Tax Breaks for Middle Class on the Way

The Knesset Finance Committee on Wednesday authorized a dramatic change in the Israeli tax code – making it more “middle-class friendly."

David Lev ,

Knesset FInance Committee
Knesset FInance Committee
Courtesy Knesset

The Knesset Finance Committee on Wednesday authorized a dramatic change in the Israeli tax code – making it more “middle-class friendly,” with new benefits that will put more money into the pockets of working Israelis. The changes are expected to be approved by the Knesset next week.

Chief among the changes is a reduction in income tax for Israelis earning between NIS 8,000-NIS 14,000 per month. Income tax for this group has been reduced by 2% permanently; the move will cost the state NIS 1 billion per year, the Treasury said.

Other changes include: Institution of a negative income tax for working women making less than a minimum amount (still to be decided), a rule change that will help single mothers and one-income families; a tax credit for working fathers who have children age three and under at home, the first time a child tax credit for males has been approved; a reduction in the interest rate on mortgages issued by the Housing Ministry to eligible families; and changes in capital gains taxes on investment apartments and families that own their own homes.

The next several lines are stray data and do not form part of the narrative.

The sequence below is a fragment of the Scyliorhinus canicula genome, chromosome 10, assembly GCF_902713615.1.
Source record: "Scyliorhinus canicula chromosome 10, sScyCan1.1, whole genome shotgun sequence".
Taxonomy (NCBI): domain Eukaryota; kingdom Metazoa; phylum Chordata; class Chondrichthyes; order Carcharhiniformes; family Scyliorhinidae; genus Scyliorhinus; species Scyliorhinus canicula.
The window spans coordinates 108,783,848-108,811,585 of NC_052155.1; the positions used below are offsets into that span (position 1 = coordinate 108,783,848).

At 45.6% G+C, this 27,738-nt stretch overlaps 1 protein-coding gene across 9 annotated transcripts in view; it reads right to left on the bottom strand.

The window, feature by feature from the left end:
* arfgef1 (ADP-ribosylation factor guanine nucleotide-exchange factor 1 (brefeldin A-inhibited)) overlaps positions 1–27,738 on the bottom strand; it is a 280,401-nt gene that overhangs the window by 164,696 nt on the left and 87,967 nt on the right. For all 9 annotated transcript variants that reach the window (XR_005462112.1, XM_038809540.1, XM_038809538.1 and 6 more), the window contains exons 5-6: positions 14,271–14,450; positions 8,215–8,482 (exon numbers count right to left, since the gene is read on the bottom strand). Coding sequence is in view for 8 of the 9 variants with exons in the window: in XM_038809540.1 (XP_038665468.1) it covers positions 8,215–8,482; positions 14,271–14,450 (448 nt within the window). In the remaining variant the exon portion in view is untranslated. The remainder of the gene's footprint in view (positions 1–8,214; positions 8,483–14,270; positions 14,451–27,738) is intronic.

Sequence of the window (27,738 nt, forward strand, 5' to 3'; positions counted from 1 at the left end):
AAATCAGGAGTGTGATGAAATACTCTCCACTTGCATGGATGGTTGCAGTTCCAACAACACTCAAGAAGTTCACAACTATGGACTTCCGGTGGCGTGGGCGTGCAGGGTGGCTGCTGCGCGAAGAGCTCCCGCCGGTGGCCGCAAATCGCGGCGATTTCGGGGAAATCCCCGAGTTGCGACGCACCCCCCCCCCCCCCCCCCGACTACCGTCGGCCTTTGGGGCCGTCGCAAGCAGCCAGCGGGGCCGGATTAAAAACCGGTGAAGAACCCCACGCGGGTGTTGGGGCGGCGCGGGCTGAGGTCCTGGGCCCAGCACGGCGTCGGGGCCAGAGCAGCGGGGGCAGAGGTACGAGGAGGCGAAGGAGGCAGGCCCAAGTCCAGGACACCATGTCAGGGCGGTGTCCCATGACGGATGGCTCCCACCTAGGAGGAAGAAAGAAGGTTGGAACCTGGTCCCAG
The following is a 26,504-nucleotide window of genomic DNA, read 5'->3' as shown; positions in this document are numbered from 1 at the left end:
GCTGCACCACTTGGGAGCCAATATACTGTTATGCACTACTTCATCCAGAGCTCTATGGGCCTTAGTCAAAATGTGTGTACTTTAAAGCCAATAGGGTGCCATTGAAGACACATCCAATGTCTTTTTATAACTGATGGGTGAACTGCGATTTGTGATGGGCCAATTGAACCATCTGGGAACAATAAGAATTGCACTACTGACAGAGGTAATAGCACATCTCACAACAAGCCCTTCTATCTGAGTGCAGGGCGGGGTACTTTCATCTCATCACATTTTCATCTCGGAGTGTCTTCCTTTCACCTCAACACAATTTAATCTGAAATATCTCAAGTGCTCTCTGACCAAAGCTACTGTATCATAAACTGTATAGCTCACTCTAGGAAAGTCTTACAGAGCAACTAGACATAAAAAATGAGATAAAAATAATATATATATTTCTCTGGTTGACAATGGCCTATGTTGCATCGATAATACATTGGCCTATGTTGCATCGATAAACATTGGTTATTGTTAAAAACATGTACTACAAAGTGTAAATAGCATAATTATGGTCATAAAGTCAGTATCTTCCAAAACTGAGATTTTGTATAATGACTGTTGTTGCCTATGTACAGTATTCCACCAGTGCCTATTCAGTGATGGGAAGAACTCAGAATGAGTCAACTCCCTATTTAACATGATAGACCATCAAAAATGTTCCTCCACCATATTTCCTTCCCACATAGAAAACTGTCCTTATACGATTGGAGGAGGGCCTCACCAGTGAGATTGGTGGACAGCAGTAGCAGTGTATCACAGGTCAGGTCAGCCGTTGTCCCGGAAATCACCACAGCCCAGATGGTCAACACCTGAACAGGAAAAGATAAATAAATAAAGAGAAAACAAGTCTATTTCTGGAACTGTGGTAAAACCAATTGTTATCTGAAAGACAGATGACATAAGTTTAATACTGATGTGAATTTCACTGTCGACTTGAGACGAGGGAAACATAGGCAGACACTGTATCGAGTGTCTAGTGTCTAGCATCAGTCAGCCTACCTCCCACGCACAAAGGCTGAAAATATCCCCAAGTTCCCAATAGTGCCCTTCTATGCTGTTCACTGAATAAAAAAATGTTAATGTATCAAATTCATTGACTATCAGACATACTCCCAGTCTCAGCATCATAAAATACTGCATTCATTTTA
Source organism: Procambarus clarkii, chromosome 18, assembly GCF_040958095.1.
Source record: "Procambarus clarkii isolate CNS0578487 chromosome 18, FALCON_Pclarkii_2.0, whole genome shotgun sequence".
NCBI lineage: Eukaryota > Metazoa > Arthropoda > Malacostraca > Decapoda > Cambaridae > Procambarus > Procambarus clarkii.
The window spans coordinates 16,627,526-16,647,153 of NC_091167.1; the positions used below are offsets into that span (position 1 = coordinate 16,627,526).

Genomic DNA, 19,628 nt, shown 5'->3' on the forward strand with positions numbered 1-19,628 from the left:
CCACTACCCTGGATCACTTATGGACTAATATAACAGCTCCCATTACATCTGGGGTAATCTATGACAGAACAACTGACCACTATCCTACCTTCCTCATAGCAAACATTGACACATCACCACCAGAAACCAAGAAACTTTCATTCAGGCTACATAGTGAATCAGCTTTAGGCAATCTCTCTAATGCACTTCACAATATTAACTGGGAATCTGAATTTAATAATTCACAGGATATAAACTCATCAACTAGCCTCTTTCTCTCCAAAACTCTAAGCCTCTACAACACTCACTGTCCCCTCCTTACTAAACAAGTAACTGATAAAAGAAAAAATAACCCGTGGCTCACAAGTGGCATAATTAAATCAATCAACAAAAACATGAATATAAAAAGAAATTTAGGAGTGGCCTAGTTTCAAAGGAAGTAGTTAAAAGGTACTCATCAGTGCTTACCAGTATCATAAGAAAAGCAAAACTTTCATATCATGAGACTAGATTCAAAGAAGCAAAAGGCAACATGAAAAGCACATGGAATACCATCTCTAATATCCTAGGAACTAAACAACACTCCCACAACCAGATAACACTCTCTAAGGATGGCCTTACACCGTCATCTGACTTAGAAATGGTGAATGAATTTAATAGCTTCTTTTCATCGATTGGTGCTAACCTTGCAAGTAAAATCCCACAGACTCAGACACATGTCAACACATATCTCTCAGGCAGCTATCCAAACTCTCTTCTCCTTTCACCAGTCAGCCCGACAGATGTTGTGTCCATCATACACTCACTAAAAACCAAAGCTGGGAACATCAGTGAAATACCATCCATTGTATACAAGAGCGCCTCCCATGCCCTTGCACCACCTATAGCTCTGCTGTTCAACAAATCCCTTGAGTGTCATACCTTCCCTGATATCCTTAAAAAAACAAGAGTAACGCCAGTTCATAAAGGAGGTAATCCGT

Committee chairman MK Moshe Gafni (UTJ) lauded the changes. “This is the first time we have successfully been able to change the model of income taxation. As a result of tax reform changes we are implementing, any changes the government seeks to increase its income will require the authorization of the Finance Committee, instead of allowing the Treasury to issue arbitrary taxation orders. We will thus ensure that the middle class and poor remain protected.”

Regarding the specific changes decided upon, Gafni said that “these are substantial changes that will benefit the middle class, that the Treasury agreed to after extensive negotiations. The demonstrations for social justice over the summer broke out because of a worsening of the financial state of the middle class and the poor. We are now changing tax policy to ensure that the middle class is less vulnerable. In addition, these changes, like the negative income tax, will have a dramatic effect on the situation of poor families,” Gafni added.

The changes were approved unanimously by Committee members, and the bill will be presented for its second and third Knesset readings next week; the bill is expected to pass easily.